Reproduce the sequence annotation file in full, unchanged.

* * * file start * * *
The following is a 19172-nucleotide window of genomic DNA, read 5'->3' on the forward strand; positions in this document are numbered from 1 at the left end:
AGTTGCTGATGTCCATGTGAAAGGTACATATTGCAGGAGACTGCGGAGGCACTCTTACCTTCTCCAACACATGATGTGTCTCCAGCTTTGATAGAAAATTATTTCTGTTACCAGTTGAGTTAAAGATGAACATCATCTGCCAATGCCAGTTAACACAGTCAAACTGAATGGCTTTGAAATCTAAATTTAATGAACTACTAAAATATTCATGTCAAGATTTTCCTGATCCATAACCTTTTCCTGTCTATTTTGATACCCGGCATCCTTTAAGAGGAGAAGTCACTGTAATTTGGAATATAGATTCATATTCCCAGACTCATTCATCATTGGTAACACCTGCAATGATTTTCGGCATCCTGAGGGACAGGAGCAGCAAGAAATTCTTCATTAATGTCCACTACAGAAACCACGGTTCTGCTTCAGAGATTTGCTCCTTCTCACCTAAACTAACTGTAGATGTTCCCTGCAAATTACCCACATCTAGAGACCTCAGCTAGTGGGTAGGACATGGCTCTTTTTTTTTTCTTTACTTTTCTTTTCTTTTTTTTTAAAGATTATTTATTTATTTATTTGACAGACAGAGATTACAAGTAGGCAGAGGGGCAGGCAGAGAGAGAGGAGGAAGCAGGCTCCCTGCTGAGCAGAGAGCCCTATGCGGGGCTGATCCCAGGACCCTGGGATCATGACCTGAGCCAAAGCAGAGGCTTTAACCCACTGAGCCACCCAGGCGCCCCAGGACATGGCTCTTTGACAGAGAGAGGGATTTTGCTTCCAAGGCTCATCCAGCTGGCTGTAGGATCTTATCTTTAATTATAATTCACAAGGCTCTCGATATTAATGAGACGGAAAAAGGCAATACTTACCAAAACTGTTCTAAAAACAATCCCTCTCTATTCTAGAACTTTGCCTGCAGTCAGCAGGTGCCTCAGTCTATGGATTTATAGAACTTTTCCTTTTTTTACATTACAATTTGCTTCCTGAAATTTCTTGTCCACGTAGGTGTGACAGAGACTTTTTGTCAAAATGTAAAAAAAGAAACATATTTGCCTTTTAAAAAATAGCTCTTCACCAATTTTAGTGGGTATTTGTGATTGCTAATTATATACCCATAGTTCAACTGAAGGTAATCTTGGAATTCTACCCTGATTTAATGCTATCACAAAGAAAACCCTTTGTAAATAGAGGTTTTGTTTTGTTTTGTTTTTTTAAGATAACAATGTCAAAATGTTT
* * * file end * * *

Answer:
The following is a 19172-nucleotide window of genomic DNA, read 5'->3' on the forward strand; positions in this document are numbered from 1 at the left end:
AGTTGCTGATGTCCATGTGAAAGGTACATATTGCAGGAGACTGCGGAGGCACTCTTACCTTCTCCAACACATGATGTGTCTCCAGCTTTGATAGAAAATTATTTCTGTTACCAGTTGAGTTAAAGATGAACATCATCTGCCAATGCCAGTTAACACAGTCAAACTGAATGGCTTTGAAATCTAAATTTAATGAACTACTAAAATATTCATGTCAAGATTTTCCTGATCCATAACCTTTTCCTGTCTATTTTGATACCCGGCATCCTTTAAGAGGAGAAGTCACTGTAATTTGGAATATAGATTCATATTCCCAGACTCATTCATCATTGGTAACACCTGCAATGATTTTCGGCATCCTGAGGGACAGGAGCAGCAAGAAATTCTTCATTAATGTCCACTACAGAAACCACGGTTCTGCTTCAGAGATTTGCTCCTTCTCACCTAAACTAACTGTAGATGTTCCCTGCAAATTACCCACATCTAGAGACCTCAGCTAGTGGGTAGGACATGGCTCTTTTTTTTTTCTTTACTTTTCTTTTCTTTTTTTTTAAAGATTATTTATTTATTTATTTGACAGACAGAGATTACAAGTAGGCAGAGGGGCAGGCAGAGAGAGAGGAGGAAGCAGGCTCCCTGCTGAGCAGAGAGCCCTATGCGGGGCTGATCCCAGGACCCTGGGATCATGACCTGAGCCAAAGCAGAGGCTTTAACCCACTGAGCCACCCAGGCGCCCCAGGACATGGCTCTTTGACAGAGAGAGGGATTTTGCTTCCAAGGCTCATCCAGCTGGCTGTAGGATCTTATCTTTAATTATAATTCACAAGGCTCTCGATATTAATGAGACGGAAAAAGGCAATACTTACCAAAACTGTTCTAAAAACAATCCCTCTCTATTCTAGAACTTTGCCTGCAGTCAGCAGGTGCCTCAGTCTATGGATTTATAGAACTTTTCCTTTTTTTACATTACAATTTGCTTCCTGAAATTTCTTGTCCACGTAGGTGTGACAGAGACTTTTTGTCAAAATGTAAAAAAAGAAACATATTTGCCTTTTAAAAAATAGCTCTTCACCAATTTTAGTGGGTATTTGTGATTGCTAATTATATACCCATAGTTCAACTGAAGGTAATCTTGGAATTCTACCCTGATTTAATGCTATCACAAAGAAAACCCTTTGTAAATAGAGGTTTTGTTTTGTTTTGTTTTTTTAAGATAACAATGTCAAAATGTTT